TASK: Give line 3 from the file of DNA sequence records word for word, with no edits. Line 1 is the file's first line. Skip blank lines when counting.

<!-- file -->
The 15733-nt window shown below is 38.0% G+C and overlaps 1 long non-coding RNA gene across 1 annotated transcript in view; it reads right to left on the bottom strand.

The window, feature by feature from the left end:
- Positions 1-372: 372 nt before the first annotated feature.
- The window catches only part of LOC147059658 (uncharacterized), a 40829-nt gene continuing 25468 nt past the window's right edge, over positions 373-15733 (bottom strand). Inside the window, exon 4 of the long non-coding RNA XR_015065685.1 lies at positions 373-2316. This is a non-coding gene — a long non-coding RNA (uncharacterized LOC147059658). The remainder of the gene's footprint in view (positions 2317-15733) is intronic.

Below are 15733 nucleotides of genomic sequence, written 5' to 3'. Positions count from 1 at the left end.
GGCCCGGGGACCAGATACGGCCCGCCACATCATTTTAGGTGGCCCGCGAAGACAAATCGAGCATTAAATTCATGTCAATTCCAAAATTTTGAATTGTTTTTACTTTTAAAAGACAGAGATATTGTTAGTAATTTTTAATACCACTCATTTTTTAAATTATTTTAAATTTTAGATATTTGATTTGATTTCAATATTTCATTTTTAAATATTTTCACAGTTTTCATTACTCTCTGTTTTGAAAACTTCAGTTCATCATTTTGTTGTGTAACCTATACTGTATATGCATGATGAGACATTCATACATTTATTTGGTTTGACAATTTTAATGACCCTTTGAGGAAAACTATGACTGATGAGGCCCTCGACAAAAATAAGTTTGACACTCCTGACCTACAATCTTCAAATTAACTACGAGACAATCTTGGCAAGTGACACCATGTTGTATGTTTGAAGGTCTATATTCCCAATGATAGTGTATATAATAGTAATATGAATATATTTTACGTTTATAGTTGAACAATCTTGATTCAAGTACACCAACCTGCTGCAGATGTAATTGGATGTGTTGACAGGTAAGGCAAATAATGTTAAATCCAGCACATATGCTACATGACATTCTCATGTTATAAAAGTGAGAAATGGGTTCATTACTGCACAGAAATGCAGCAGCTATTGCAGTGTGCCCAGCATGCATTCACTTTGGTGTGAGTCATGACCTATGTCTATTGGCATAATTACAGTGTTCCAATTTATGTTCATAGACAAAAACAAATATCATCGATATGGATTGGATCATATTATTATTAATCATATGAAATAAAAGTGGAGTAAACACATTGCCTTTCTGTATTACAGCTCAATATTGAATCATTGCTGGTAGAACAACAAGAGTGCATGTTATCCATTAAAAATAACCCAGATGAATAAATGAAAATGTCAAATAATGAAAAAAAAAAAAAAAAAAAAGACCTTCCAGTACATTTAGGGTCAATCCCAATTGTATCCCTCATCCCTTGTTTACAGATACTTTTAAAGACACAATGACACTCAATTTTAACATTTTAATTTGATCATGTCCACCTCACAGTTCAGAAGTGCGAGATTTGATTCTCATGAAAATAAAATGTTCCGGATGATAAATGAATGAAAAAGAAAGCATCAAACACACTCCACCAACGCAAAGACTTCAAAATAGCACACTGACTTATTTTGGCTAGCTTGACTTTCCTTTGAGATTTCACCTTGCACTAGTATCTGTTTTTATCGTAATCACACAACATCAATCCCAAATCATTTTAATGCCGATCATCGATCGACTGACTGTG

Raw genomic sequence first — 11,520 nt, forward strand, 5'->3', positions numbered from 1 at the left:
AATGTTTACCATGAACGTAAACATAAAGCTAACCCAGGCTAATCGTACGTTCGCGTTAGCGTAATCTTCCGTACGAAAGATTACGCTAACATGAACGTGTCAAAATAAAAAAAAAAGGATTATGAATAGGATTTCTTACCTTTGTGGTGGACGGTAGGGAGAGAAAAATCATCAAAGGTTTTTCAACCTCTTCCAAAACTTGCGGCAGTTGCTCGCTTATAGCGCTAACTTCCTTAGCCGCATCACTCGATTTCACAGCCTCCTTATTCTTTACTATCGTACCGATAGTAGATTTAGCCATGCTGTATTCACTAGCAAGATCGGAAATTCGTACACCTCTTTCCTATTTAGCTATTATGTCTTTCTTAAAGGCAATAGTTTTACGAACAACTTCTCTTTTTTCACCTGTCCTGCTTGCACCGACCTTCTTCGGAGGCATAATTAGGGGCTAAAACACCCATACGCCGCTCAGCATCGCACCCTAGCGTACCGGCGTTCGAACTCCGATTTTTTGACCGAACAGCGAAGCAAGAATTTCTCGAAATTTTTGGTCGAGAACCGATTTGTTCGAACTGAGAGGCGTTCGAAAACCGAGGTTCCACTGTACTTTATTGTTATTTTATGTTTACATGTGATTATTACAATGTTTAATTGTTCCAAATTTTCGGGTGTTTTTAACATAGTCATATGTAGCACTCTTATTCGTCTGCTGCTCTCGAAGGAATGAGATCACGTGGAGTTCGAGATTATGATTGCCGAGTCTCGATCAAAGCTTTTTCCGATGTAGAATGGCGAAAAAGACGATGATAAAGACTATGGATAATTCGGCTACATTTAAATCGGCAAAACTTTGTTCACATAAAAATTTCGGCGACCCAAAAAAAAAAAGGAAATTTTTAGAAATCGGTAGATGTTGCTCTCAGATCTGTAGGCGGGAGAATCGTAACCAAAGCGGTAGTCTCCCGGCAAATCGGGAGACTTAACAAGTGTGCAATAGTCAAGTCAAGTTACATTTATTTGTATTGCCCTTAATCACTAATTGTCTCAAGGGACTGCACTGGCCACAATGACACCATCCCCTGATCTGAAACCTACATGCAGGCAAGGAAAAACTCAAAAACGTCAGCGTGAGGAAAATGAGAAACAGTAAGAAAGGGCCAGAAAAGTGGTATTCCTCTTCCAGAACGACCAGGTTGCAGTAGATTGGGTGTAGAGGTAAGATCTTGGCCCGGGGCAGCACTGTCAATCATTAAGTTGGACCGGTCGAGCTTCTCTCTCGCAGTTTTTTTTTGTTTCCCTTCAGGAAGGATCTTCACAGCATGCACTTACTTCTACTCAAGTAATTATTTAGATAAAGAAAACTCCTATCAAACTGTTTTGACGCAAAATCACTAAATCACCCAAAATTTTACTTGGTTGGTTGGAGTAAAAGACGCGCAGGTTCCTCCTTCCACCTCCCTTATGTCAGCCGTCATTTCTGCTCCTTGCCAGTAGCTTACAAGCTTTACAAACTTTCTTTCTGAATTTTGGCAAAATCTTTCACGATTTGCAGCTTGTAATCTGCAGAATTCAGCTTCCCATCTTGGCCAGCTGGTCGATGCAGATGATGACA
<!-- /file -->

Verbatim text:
- Positions 1-372: 372 nt before the first annotated feature.